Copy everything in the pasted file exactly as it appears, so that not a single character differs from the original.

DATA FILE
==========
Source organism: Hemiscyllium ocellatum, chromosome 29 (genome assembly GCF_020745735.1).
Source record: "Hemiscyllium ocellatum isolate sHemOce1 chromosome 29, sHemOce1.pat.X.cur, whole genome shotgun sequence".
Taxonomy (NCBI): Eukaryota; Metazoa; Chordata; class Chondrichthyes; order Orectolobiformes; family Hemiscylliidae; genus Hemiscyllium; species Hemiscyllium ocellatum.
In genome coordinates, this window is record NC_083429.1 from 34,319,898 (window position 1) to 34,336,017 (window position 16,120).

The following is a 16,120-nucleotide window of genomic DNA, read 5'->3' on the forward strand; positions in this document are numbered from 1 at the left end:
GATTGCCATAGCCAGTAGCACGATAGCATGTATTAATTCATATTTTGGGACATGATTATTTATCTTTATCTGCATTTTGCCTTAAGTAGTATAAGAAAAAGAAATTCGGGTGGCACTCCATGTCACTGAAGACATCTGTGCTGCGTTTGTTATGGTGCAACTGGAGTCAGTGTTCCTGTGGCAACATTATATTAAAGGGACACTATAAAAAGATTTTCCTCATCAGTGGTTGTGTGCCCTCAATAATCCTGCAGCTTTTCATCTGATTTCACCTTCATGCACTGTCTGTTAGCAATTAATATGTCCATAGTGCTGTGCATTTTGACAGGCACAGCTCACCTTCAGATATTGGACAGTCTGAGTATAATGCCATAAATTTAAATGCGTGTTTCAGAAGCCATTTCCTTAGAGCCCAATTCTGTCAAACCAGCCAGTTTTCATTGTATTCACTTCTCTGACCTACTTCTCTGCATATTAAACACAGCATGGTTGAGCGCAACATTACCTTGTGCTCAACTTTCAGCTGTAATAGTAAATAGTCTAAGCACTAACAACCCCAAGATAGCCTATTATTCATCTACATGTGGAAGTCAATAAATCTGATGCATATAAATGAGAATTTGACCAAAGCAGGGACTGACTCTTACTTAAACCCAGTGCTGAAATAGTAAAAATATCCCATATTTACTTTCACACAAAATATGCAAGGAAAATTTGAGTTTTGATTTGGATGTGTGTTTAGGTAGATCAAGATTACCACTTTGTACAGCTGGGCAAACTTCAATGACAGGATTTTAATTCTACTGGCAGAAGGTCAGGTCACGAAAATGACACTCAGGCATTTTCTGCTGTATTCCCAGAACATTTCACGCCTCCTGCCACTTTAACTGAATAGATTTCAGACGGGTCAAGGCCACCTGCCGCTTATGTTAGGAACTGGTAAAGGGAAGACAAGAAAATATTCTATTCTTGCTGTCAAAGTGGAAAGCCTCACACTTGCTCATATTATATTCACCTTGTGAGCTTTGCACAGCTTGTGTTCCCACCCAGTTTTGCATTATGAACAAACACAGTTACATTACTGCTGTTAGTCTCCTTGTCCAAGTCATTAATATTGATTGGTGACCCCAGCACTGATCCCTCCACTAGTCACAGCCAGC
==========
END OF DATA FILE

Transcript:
Source organism: Hemiscyllium ocellatum, chromosome 29 (genome assembly GCF_020745735.1).
Source record: "Hemiscyllium ocellatum isolate sHemOce1 chromosome 29, sHemOce1.pat.X.cur, whole genome shotgun sequence".
Taxonomy (NCBI): Eukaryota; Metazoa; Chordata; class Chondrichthyes; order Orectolobiformes; family Hemiscylliidae; genus Hemiscyllium; species Hemiscyllium ocellatum.
In genome coordinates, this window is record NC_083429.1 from 34,319,898 (window position 1) to 34,336,017 (window position 16,120).

The following is a 16,120-nucleotide window of genomic DNA, read 5'->3' on the forward strand; positions in this document are numbered from 1 at the left end:
GATTGCCATAGCCAGTAGCACGATAGCATGTATTAATTCATATTTTGGGACATGATTATTTATCTTTATCTGCATTTTGCCTTAAGTAGTATAAGAAAAAGAAATTCGGGTGGCACTCCATGTCACTGAAGACATCTGTGCTGCGTTTGTTATGGTGCAACTGGAGTCAGTGTTCCTGTGGCAACATTATATTAAAGGGACACTATAAAAAGATTTTCCTCATCAGTGGTTGTGTGCCCTCAATAATCCTGCAGCTTTTCATCTGATTTCACCTTCATGCACTGTCTGTTAGCAATTAATATGTCCATAGTGCTGTGCATTTTGACAGGCACAGCTCACCTTCAGATATTGGACAGTCTGAGTATAATGCCATAAATTTAAATGCGTGTTTCAGAAGCCATTTCCTTAGAGCCCAATTCTGTCAAACCAGCCAGTTTTCATTGTATTCACTTCTCTGACCTACTTCTCTGCATATTAAACACAGCATGGTTGAGCGCAACATTACCTTGTGCTCAACTTTCAGCTGTAATAGTAAATAGTCTAAGCACTAACAACCCCAAGATAGCCTATTATTCATCTACATGTGGAAGTCAATAAATCTGATGCATATAAATGAGAATTTGACCAAAGCAGGGACTGACTCTTACTTAAACCCAGTGCTGAAATAGTAAAAATATCCCATATTTACTTTCACACAAAATATGCAAGGAAAATTTGAGTTTTGATTTGGATGTGTGTTTAGGTAGATCAAGATTACCACTTTGTACAGCTGGGCAAACTTCAATGACAGGATTTTAATTCTACTGGCAGAAGGTCAGGTCACGAAAATGACACTCAGGCATTTTCTGCTGTATTCCCAGAACATTTCACGCCTCCTGCCACTTTAACTGAATAGATTTCAGACGGGTCAAGGCCACCTGCCGCTTATGTTAGGAACTGGTAAAGGGAAGACAAGAAAATATTCTATTCTTGCTGTCAAAGTGGAAAGCCTCACACTTGCTCATATTATATTCACCTTGTGAGCTTTGCACAGCTTGTGTTCCCACCCAGTTTTGCATTATGAACAAACACAGTTACATTACTGCTGTTAGTCTCCTTGTCCAAGTCATTAATATTGATTGGTGACCCCAGCACTGATCCCTCCACTAGTCACAGCCAGC